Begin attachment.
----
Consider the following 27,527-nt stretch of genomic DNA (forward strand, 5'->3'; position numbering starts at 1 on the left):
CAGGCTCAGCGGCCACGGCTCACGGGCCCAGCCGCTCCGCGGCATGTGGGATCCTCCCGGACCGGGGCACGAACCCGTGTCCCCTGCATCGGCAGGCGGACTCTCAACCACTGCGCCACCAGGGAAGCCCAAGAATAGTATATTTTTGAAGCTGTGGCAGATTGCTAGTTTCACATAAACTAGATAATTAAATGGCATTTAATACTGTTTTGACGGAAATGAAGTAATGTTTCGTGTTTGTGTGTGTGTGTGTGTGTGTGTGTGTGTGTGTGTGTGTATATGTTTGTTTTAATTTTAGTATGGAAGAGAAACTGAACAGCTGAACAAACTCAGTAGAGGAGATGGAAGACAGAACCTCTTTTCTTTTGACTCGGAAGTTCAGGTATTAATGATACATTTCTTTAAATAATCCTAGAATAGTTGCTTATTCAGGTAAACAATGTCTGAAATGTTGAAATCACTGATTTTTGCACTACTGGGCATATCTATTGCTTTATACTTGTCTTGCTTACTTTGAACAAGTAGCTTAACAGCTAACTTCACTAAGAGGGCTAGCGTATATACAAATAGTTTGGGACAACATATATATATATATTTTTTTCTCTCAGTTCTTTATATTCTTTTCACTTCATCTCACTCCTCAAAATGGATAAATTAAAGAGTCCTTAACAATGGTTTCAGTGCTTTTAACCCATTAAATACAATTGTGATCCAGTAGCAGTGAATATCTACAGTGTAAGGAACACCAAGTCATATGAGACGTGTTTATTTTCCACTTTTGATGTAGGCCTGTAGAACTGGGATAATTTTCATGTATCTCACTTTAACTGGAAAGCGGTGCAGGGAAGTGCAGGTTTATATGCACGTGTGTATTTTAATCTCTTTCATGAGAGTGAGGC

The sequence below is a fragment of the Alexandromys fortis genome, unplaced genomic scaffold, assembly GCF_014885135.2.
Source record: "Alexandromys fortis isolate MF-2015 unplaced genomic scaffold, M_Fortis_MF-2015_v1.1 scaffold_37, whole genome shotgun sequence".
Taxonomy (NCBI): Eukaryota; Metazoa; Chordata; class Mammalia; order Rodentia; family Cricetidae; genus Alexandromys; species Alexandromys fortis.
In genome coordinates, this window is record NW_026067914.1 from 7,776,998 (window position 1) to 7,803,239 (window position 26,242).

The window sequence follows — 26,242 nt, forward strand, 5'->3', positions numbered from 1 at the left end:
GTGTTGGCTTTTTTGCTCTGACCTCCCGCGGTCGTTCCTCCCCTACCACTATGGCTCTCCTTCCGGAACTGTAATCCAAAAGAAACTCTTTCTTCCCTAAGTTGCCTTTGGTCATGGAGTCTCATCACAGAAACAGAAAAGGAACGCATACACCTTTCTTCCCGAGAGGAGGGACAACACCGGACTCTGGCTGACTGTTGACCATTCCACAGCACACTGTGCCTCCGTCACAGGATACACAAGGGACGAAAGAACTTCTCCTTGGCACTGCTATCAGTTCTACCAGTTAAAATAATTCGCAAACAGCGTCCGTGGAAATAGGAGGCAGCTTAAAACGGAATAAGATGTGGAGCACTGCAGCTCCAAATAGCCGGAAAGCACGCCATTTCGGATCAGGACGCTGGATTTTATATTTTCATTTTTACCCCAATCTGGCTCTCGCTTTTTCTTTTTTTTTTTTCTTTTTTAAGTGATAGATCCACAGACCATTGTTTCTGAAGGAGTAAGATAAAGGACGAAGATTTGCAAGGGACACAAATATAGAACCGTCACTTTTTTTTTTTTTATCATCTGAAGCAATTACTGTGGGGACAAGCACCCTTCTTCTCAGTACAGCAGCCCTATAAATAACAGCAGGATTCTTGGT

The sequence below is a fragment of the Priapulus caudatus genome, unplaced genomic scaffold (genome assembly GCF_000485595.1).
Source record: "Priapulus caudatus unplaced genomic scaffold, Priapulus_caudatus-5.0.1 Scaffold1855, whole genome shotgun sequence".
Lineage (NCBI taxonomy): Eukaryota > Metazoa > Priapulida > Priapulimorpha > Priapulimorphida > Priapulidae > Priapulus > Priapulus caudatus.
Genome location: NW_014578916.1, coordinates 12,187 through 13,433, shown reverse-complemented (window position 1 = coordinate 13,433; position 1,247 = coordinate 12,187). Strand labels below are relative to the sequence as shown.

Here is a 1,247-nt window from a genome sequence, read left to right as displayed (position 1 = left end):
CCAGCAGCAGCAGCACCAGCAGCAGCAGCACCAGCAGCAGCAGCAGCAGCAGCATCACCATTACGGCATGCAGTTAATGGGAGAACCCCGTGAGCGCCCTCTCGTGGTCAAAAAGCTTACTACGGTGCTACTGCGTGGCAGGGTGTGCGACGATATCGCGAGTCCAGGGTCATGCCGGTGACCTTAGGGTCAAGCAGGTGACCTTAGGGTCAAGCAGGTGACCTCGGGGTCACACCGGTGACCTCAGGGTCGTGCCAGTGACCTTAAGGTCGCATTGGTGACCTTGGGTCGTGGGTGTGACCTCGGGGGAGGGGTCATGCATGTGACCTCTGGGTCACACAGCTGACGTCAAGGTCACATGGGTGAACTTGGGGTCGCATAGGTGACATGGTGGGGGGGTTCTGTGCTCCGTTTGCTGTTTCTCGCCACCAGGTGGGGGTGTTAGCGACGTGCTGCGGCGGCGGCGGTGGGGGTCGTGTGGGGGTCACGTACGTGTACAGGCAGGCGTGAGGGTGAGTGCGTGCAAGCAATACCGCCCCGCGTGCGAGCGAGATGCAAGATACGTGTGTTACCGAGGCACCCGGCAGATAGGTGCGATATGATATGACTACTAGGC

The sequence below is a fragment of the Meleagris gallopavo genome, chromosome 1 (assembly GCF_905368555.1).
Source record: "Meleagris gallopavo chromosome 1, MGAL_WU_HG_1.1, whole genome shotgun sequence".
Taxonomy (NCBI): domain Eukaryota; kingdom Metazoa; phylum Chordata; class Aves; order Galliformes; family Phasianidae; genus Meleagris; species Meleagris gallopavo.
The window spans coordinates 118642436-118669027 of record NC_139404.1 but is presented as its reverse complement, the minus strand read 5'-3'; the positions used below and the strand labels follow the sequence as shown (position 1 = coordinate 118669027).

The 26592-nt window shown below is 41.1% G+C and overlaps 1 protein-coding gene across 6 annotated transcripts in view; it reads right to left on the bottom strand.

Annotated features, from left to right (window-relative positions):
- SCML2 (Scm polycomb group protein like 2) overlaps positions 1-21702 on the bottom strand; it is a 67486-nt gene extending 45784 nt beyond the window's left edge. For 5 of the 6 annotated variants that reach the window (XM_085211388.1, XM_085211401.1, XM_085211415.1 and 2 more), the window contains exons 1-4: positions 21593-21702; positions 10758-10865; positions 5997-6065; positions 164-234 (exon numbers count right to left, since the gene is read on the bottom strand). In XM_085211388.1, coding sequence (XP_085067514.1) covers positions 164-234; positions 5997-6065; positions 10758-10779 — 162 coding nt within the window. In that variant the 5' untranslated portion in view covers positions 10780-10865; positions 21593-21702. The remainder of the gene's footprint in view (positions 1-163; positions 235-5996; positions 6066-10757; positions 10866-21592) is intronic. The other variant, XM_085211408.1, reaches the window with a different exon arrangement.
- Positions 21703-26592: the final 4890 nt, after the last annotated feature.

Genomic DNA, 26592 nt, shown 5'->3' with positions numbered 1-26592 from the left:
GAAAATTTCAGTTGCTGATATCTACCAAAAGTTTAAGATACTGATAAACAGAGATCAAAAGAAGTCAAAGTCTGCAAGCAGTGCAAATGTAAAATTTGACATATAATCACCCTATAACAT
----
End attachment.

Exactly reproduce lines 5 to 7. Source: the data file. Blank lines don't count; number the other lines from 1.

Taxonomy (NCBI): Eukaryota; Metazoa; Chordata; class Mammalia; order Rodentia; family Cricetidae; genus Alexandromys; species Alexandromys fortis.
In genome coordinates, this window is record NW_026067914.1 from 7,776,998 (window position 1) to 7,803,239 (window position 26,242).

The window sequence follows — 26,242 nt, forward strand, 5'->3', positions numbered from 1 at the left end: